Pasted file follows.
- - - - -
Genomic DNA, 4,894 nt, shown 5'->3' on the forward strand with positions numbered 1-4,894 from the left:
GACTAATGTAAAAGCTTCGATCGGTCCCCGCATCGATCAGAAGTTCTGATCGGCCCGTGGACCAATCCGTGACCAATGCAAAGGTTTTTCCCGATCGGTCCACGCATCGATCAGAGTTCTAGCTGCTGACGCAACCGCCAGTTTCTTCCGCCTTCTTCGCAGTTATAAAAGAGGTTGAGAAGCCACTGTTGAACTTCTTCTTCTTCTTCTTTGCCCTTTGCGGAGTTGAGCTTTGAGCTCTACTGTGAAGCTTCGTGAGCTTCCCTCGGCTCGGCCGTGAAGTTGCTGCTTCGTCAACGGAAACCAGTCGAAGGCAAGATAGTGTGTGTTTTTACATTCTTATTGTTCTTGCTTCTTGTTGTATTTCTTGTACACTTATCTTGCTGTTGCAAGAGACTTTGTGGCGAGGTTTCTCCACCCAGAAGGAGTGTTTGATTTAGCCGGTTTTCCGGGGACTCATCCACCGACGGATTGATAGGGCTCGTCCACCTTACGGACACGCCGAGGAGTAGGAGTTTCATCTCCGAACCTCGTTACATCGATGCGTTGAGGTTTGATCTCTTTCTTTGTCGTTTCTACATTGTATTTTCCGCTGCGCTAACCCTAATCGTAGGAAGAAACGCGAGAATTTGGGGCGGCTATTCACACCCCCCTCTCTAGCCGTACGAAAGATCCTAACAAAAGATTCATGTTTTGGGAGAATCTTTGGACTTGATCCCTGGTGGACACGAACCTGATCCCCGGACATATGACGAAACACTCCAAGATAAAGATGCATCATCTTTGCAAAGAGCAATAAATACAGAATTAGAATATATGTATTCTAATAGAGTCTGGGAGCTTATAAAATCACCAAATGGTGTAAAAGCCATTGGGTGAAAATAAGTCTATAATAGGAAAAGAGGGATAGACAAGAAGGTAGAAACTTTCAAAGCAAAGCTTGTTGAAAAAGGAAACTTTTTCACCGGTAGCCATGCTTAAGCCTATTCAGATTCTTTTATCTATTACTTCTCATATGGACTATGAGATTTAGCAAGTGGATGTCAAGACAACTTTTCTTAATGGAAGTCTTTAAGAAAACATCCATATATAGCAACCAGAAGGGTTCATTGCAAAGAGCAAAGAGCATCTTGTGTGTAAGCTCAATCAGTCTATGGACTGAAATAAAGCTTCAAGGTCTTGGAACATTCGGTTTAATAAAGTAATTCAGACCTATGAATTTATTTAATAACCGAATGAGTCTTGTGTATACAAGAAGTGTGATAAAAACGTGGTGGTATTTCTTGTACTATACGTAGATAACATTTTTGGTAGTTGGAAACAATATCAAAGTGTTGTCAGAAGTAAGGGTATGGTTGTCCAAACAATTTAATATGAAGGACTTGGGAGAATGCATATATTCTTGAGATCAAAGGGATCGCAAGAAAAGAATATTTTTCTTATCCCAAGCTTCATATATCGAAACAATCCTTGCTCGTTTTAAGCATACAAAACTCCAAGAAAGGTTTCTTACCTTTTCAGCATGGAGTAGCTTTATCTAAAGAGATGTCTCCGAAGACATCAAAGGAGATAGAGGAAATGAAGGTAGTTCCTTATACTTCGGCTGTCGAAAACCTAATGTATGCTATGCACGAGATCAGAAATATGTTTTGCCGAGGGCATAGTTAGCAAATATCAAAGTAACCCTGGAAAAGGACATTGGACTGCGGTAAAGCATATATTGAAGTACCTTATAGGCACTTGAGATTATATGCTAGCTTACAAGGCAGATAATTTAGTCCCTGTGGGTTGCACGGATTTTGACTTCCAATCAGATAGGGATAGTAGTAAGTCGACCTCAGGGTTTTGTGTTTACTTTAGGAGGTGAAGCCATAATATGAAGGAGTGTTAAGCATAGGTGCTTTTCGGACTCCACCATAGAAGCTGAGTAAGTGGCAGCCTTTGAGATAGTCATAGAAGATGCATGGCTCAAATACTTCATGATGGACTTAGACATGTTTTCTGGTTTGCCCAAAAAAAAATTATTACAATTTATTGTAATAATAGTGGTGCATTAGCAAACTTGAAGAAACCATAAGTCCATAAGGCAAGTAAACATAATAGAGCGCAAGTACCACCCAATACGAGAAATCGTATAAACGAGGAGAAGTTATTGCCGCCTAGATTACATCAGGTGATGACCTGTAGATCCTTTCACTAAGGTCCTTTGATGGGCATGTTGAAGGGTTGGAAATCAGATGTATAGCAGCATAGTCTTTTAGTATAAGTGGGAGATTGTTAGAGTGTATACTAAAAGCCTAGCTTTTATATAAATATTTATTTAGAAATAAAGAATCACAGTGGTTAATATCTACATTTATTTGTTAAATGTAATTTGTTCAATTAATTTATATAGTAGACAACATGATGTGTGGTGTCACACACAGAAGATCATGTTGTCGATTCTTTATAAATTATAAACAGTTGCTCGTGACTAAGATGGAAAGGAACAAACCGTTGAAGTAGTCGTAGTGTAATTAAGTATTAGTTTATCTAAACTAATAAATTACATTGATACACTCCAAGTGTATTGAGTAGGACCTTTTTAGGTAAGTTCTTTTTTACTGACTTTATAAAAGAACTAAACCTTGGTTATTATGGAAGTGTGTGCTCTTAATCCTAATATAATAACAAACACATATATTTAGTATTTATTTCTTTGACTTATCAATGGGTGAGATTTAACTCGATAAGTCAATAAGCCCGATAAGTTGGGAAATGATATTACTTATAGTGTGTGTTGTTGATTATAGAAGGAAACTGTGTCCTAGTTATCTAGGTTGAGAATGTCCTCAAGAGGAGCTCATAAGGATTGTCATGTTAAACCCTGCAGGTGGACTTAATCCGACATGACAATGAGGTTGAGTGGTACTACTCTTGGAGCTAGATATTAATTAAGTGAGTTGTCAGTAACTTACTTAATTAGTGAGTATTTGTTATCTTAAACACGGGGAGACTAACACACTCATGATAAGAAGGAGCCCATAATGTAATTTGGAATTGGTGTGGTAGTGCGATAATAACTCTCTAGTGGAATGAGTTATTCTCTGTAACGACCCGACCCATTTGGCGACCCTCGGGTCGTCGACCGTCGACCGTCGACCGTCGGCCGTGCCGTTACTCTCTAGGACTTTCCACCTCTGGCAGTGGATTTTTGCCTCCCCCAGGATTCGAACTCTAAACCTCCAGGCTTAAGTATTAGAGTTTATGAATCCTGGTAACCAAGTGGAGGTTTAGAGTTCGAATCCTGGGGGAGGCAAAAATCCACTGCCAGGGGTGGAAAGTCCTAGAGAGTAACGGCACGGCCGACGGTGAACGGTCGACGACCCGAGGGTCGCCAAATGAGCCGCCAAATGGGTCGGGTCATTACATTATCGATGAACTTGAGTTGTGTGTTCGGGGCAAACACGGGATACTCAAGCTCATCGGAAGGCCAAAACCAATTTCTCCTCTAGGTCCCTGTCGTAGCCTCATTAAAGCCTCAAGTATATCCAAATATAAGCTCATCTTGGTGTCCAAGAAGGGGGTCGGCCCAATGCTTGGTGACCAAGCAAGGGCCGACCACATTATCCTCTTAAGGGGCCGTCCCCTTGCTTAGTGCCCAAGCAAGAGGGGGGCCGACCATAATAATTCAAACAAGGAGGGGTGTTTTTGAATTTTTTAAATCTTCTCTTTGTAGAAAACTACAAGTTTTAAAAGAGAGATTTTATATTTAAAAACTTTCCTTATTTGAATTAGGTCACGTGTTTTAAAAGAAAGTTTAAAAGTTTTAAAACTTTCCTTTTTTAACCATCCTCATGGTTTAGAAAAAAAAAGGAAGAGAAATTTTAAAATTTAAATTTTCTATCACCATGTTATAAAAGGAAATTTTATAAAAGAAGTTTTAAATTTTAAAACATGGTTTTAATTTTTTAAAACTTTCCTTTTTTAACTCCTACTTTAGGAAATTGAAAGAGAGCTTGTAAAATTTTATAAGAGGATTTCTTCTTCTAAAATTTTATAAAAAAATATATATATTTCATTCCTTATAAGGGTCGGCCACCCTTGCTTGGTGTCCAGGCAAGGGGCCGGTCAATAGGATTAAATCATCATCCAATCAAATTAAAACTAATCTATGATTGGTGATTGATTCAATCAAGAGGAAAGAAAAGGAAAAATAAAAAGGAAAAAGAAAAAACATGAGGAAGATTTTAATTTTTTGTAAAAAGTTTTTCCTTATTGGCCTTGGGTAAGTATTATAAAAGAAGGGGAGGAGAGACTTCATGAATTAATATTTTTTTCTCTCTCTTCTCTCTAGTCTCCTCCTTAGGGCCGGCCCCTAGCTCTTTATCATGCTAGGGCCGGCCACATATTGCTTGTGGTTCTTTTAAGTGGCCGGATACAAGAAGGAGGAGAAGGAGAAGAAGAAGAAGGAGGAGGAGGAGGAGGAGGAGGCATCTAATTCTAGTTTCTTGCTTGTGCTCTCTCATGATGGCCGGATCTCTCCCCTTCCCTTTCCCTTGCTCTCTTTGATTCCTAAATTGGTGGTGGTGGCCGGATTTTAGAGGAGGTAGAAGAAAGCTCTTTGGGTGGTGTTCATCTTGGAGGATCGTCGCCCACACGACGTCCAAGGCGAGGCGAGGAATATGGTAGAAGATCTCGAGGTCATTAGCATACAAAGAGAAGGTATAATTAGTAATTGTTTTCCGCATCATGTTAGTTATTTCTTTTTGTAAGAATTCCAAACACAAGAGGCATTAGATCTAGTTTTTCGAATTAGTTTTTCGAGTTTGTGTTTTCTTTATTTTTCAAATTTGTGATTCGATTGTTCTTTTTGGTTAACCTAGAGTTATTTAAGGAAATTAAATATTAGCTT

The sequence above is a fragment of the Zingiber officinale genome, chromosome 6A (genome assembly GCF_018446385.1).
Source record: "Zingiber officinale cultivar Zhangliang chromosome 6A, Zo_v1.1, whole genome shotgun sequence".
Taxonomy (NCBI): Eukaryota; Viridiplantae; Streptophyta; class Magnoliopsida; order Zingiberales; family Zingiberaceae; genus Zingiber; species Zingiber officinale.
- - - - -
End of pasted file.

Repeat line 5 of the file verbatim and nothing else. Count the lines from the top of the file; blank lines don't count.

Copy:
Taxonomy (NCBI): Eukaryota; Viridiplantae; Streptophyta; class Magnoliopsida; order Zingiberales; family Zingiberaceae; genus Zingiber; species Zingiber officinale.